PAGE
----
Earn More With Free-to-Play
Why your game needs to be free-to-play
You work your tail off to build a great game. You put in hundreds of hours. From storyboarding to coding to calls with the designer to guerrilla marketing to gameplay testing to bug fixing, you pour sweat and tears into your baby. And now you want your customers to PAY for it? What are you, crazy?
But why shouldn’t I, you say. Building a game is significantly harder than a one-off web app that engineers can churn out themselves in a weekend, and those engineers charge for them. Building a game takes all of the challenges of coding and throws art, writing, and marketing on top of it. Why am I being punished for building the tougher product?
Sadly, to quote Ben Horowitz, nobody cares. Or at least your customers don’t. They saw your game had a great 4.5 star rating, immaculately written marketing copy, a bevy of beautiful gameplay screenshots, and even a snazzy app icon. They still aren’t convinced: they need to try it before they buy it. In dramatic fashion, users are flocking to free-to-play games and if your game isn’t free, you’re going to be left behind.
So why give it away for free? Honestly, the best way to think of your free users is as a marketing expense. Over the long term, the majority of users will stop using your app rather quickly whether it is paid or free, so your goal is to find as many of those long term users as possible. When trying to build a large user base to find these long term users, being free is a tremendous advantage. Free apps will get downloaded & used up to 6.6 times more than paid apps, and since this effect is compounded by word-of-mouth and viral channels, this can be the difference between your game joining the vaunted Top 100 list or being left in the basement of the App Store for eternity. Being free is also a great way to get users to try your game and convey your game’s vision far better than an app store description ever could.
Free is the new customer acquisition channel for anything from online file storage to Android anti-virus. This trend encompasses all types of games as well, from AAA MMORPGs all the way down to indie mobile games. Free games accounted for over 80.8% of the almost 100 million iPhone game downloads in March 2011. While one may think that the majority of these free downloads never convert to real dollars, the data shows otherwise: freemium games now account for 65% of the revenue generated by the top 100 grossing games on iOS. Furthermore, 75% of these top 100 grossing apps are games, showing that mobile gaming is stronger than ever. Yet these staggering numbers have appeared as advertising eCPMs remain low and rarely beat out paid apps in revenue. You may ask: where is this growth coming from and how can I get a piece of it? The answer is in-app purchases.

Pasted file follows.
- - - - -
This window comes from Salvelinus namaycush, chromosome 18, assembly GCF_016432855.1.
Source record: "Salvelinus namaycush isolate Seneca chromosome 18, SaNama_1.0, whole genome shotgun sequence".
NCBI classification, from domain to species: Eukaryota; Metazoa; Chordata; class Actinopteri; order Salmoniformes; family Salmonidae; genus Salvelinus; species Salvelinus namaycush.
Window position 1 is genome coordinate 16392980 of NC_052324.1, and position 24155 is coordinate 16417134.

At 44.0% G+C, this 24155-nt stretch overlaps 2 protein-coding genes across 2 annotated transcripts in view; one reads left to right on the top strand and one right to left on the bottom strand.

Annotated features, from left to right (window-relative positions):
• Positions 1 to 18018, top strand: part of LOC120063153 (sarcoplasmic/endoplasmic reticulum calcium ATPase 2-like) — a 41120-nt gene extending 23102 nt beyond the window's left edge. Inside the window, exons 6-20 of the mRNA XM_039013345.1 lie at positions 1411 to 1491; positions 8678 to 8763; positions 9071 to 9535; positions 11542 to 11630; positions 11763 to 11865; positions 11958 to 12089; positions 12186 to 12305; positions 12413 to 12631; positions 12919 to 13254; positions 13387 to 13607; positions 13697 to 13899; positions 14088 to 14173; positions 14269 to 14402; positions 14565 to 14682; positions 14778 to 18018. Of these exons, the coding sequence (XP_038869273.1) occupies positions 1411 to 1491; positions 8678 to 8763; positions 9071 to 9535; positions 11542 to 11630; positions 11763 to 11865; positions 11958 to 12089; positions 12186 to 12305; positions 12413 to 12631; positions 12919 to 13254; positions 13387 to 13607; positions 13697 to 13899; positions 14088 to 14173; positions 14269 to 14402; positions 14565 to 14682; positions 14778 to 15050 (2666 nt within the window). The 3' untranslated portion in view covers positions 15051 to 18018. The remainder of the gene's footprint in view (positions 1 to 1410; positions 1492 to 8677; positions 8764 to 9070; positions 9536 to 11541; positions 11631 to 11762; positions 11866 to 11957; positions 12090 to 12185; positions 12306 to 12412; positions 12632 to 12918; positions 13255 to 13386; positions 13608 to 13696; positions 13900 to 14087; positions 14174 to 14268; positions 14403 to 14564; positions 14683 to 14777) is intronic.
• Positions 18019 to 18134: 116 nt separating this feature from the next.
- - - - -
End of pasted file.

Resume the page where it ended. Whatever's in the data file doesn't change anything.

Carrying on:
Of the top 150 free games on the App Store as of April 2011, 94 games or 63% of these games were using in-app purchases to monetize their userbase. In-app purchases have exploded onto the virtual goods scene recently, and while there are a number of factors that contribute to this trend, the most prominent is increased user familiarity with paying real-money for in-game items. Paying real money to play a free game is a concept that would have made most users balk before Zynga pioneered the approaches and hooks that made this behavior more appealing to players.
Alright, you’ve convinced me. Where do I start?
There are a lot of great companies that are trying to help you learn how to implement in-app purchases intelligently into your game. I have written a post on this topic on Betable’s blog called “A Hacker’s Guide to Monetizing Free-to-Play Games” which covers the three main freemium revenue channels in detail: Advertising, Level Packs, and Virtual Goods. This article was based off of the first TapJoy monetization webinar, which you can watch in full on their blog. There are also many other great resources that are written by people much more knowledgable than I, including Inc Magazine’s guide to creating a virtual goods economy, SlideShares from Amy Jo Kim, and Andrew Chen’s virtual goods guide. I hope these posts get you started, but there are always other great resources out there that are just a Google search away. Good luck, and feel free to shoot me an email about your next game. I would love to try it, as long as I can do so for free ;) .